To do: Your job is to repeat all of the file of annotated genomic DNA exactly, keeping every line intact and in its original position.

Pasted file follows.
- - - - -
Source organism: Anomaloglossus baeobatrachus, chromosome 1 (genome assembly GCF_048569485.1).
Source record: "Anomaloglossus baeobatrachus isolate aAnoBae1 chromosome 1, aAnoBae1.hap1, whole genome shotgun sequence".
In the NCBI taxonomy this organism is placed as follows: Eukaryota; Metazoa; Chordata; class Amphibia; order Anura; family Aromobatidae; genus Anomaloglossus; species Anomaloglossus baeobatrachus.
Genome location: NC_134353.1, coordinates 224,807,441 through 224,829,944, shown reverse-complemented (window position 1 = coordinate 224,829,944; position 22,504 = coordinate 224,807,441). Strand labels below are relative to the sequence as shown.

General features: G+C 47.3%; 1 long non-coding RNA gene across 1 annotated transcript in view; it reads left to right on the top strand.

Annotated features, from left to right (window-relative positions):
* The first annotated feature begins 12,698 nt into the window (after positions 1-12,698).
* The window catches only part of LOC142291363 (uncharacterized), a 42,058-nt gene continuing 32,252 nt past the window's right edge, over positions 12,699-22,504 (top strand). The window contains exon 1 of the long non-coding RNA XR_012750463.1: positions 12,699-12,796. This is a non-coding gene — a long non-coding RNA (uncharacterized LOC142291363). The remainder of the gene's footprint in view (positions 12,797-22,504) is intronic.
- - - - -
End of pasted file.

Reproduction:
Source organism: Anomaloglossus baeobatrachus, chromosome 1 (genome assembly GCF_048569485.1).
Source record: "Anomaloglossus baeobatrachus isolate aAnoBae1 chromosome 1, aAnoBae1.hap1, whole genome shotgun sequence".
In the NCBI taxonomy this organism is placed as follows: Eukaryota; Metazoa; Chordata; class Amphibia; order Anura; family Aromobatidae; genus Anomaloglossus; species Anomaloglossus baeobatrachus.
Genome location: NC_134353.1, coordinates 224,807,441 through 224,829,944, shown reverse-complemented (window position 1 = coordinate 224,829,944; position 22,504 = coordinate 224,807,441). Strand labels below are relative to the sequence as shown.

General features: G+C 47.3%; 1 long non-coding RNA gene across 1 annotated transcript in view; it reads left to right on the top strand.

Annotated features, from left to right (window-relative positions):
* The first annotated feature begins 12,698 nt into the window (after positions 1-12,698).
* The window catches only part of LOC142291363 (uncharacterized), a 42,058-nt gene continuing 32,252 nt past the window's right edge, over positions 12,699-22,504 (top strand). The window contains exon 1 of the long non-coding RNA XR_012750463.1: positions 12,699-12,796. This is a non-coding gene — a long non-coding RNA (uncharacterized LOC142291363). The remainder of the gene's footprint in view (positions 12,797-22,504) is intronic.